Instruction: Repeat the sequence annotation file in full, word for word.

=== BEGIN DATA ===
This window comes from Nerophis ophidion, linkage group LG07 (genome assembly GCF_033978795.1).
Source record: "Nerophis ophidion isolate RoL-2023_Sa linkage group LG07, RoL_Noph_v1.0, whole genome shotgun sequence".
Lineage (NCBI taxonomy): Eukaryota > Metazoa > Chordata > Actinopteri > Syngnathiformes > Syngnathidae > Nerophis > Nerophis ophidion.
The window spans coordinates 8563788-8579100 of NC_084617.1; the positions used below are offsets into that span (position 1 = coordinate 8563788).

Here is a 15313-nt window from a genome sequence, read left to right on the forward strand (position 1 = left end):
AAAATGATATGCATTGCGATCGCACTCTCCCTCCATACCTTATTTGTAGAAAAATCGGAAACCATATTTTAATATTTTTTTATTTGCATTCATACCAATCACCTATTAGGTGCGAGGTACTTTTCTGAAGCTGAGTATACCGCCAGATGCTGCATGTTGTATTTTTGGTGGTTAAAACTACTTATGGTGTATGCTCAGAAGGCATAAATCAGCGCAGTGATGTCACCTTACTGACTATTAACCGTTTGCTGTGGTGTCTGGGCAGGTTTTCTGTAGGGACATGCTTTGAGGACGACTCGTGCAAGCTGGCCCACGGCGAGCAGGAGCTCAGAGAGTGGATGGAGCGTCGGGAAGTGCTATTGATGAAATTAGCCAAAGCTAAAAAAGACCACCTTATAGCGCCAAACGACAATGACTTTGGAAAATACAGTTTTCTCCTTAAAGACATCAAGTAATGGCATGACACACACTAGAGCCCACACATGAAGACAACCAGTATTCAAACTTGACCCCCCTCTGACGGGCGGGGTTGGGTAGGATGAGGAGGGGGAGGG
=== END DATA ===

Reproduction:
This window comes from Nerophis ophidion, linkage group LG07 (genome assembly GCF_033978795.1).
Source record: "Nerophis ophidion isolate RoL-2023_Sa linkage group LG07, RoL_Noph_v1.0, whole genome shotgun sequence".
Lineage (NCBI taxonomy): Eukaryota > Metazoa > Chordata > Actinopteri > Syngnathiformes > Syngnathidae > Nerophis > Nerophis ophidion.
The window spans coordinates 8563788-8579100 of NC_084617.1; the positions used below are offsets into that span (position 1 = coordinate 8563788).

Here is a 15313-nt window from a genome sequence, read left to right on the forward strand (position 1 = left end):
AAAATGATATGCATTGCGATCGCACTCTCCCTCCATACCTTATTTGTAGAAAAATCGGAAACCATATTTTAATATTTTTTTATTTGCATTCATACCAATCACCTATTAGGTGCGAGGTACTTTTCTGAAGCTGAGTATACCGCCAGATGCTGCATGTTGTATTTTTGGTGGTTAAAACTACTTATGGTGTATGCTCAGAAGGCATAAATCAGCGCAGTGATGTCACCTTACTGACTATTAACCGTTTGCTGTGGTGTCTGGGCAGGTTTTCTGTAGGGACATGCTTTGAGGACGACTCGTGCAAGCTGGCCCACGGCGAGCAGGAGCTCAGAGAGTGGATGGAGCGTCGGGAAGTGCTATTGATGAAATTAGCCAAAGCTAAAAAAGACCACCTTATAGCGCCAAACGACAATGACTTTGGAAAATACAGTTTTCTCCTTAAAGACATCAAGTAATGGCATGACACACACTAGAGCCCACACATGAAGACAACCAGTATTCAAACTTGACCCCCCTCTGACGGGCGGGGTTGGGTAGGATGAGGAGGGGGAGGG